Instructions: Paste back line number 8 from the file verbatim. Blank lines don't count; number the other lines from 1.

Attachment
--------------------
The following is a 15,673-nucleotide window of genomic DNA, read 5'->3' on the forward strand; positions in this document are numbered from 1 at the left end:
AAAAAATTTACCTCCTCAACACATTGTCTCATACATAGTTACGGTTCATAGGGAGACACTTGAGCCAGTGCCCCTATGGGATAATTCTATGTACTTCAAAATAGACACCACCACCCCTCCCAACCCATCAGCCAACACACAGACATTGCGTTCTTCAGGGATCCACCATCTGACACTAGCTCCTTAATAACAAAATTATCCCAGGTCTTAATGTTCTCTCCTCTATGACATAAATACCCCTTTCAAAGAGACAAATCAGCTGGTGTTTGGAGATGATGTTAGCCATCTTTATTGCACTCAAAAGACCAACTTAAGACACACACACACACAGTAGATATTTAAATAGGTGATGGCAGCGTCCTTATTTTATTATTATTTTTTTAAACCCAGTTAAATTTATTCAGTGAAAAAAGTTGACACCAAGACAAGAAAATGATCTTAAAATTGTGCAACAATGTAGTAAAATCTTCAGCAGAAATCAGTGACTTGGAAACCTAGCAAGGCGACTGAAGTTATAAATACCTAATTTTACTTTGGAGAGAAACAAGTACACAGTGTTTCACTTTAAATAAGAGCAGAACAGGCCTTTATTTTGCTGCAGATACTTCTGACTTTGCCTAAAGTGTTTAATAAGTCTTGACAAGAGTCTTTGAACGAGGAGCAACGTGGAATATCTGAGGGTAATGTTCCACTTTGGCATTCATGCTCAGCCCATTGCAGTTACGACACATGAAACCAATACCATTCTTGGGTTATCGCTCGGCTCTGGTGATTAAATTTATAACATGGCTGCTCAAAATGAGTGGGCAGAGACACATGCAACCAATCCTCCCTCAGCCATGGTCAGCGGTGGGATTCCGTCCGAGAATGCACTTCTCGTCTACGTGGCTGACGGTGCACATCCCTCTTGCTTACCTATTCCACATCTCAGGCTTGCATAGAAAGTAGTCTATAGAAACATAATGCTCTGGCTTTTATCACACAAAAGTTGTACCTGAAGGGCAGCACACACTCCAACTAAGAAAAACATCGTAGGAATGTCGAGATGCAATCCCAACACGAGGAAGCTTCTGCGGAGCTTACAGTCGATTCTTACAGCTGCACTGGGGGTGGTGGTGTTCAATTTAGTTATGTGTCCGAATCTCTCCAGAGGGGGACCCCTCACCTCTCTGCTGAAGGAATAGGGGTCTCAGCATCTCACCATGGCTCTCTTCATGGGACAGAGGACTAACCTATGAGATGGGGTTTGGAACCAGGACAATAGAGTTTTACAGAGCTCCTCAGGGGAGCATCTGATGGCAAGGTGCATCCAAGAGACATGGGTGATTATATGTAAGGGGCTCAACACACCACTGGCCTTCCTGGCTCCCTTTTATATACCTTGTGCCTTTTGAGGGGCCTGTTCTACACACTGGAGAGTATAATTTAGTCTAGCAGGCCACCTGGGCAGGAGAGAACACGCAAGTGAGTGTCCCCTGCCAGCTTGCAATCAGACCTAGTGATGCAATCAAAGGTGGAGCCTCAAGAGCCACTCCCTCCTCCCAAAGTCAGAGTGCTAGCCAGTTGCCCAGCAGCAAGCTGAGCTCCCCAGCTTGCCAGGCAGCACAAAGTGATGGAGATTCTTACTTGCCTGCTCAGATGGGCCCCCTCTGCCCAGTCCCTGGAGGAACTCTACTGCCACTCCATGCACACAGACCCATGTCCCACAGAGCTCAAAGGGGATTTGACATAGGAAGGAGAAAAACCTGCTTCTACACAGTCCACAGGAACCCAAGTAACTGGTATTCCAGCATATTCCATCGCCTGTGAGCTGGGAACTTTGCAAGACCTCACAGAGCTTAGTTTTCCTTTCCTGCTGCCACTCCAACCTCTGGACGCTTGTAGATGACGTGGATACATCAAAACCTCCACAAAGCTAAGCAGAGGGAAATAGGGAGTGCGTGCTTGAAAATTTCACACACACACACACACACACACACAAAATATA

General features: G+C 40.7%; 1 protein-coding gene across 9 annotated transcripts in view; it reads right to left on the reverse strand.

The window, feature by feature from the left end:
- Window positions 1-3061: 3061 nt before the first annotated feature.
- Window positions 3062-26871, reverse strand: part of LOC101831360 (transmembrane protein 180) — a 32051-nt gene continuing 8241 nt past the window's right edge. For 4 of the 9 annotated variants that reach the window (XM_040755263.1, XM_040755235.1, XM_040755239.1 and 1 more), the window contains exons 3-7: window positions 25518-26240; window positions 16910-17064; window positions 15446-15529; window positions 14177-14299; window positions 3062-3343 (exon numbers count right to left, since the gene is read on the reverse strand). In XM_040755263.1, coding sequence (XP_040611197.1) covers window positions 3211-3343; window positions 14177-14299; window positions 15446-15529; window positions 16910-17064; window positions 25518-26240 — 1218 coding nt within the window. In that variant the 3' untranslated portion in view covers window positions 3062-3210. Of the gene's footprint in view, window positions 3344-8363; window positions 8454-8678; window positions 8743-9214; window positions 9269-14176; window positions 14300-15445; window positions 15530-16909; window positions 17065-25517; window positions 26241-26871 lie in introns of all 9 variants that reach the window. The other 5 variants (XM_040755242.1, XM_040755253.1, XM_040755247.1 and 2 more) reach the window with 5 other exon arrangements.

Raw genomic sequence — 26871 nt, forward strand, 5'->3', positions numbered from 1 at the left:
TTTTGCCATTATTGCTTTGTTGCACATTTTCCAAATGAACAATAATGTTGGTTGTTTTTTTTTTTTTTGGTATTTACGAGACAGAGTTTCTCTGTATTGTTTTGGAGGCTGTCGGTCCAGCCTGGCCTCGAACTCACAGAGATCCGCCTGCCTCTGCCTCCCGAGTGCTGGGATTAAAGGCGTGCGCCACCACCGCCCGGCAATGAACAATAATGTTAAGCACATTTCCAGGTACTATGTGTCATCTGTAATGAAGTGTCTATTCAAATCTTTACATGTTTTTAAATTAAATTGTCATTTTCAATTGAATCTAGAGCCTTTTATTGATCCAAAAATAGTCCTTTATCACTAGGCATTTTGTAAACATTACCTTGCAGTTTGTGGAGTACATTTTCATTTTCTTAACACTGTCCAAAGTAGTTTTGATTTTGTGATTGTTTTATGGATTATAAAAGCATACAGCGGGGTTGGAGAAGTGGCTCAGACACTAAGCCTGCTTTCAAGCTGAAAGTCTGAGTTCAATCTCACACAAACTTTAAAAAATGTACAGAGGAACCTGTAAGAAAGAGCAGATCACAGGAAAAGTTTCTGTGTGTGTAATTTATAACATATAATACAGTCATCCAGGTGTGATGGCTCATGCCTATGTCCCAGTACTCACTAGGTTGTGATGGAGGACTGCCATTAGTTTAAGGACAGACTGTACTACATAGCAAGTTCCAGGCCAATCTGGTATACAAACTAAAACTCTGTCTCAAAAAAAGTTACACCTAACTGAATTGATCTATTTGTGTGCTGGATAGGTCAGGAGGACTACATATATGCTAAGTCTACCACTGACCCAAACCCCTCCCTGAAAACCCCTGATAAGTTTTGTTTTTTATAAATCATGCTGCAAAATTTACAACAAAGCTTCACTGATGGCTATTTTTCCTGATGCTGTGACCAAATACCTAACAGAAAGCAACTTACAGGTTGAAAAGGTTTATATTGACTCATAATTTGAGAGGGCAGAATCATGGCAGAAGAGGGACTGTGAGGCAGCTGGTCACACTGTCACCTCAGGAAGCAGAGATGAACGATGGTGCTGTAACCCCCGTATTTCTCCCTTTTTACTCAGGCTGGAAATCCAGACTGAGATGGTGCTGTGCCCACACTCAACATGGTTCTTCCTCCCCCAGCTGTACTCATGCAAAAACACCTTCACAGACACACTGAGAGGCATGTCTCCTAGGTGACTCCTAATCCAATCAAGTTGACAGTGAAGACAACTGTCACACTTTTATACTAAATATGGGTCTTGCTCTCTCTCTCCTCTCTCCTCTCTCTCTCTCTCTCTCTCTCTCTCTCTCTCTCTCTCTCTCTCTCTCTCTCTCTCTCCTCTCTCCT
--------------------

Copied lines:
TTTTGCCATTATTGCTTTGTTGCACATTTTCCAAATGAACAATAATGTTGGTTGTTTTTTTTTTTTTTGGTATTTACGAGACAGAGTTTCTCTGTATTGTTTTGGAGGCTGTCGGTCCAGCCTGGCCTCGAACTCACAGAGATCCGCCTGCCTCTGCCTCCCGAGTGCTGGGATTAAAGGCGTGCGCCACCACCGCCCGGCAATGAACAATAATGTTAAGCACATTTCCAGGTACTATGTGTCATCTGTAATGAAGTGTCTATTCAAATCTTTACATGTTTTTAAATTAAATTGTCATTTTCAATTGAATCTAGAGCCTTTTATTGATCCAAAAATAGTCCTTTATCACTAGGCATTTTGTAAACATTACCTTGCAGTTTGTGGAGTACATTTTCATTTTCTTAACACTGTCCAAAGTAGTTTTGATTTTGTGATTGTTTTATGGATTATAAAAGCATACAGCGGGGTTGGAGAAGTGGCTCAGACACTAAGCCTGCTTTCAAGCTGAAAGTCTGAGTTCAATCTCACACAAACTTTAAAAAATGTACAGAGGAACCTGTAAGAAAGAGCAGATCACAGGAAAAGTTTCTGTGTGTGTAATTTATAACATATAATACAGTCATCCAGGTGTGATGGCTCATGCCTATGTCCCAGTACTCACTAGGTTGTGATGGAGGACTGCCATTAGTTTAAGGACAGACTGTACTACATAGCAAGTTCCAGGCCAATCTGGTATACAAACTAAAACTCTGTCTCAAAAAAAGTTACACCTAACTGAATTGATCTATTTGTGTGCTGGATAGGTCAGGAGGACTACATATATGCTAAGTCTACCACTGACCCAAACCCCTCCCTGAAAACCCCTGATAAGTTTTGTTTTTTATAAATCATGCTGCAAAATTTACAACAAAGCTTCACTGATGGCTATTTTTCCTGATGCTGTGACCAAATACCTAACAGAAAGCAACTTACAGGTTGAAAAGGTTTATATTGACTCATAATTTGAGAGGGCAGAATCATGGCAGAAGAGGGACTGTGAGGCAGCTGGTCACACTGTCACCTCAGGAAGCAGAGATGAACGATGGTGCTGTAACCCCCGTATTTCTCCCTTTTTACTCAGGCTGGAAATCCAGACTGAGATGGTGCTGTGCCCACACTCAACATGGTTCTTCCTCCCCCAGCTGTACTCATGCAAAAACACCTTCACAGACACACTGAGAGGCATGTCTCCTAGGTGACTCCTAATCCAATCAAGTTGACAGTGAAGACAACTGTCACACTTTTATACTAAATATGGGTCTTGCTCTCTCTCTCCTCTCTCCTCTCTCTCTCTCTCTCTCTCTCTCTCTCTCTCTCTCTCTCTCTCTCTCTCTCTCTCTCCTCTCTCCT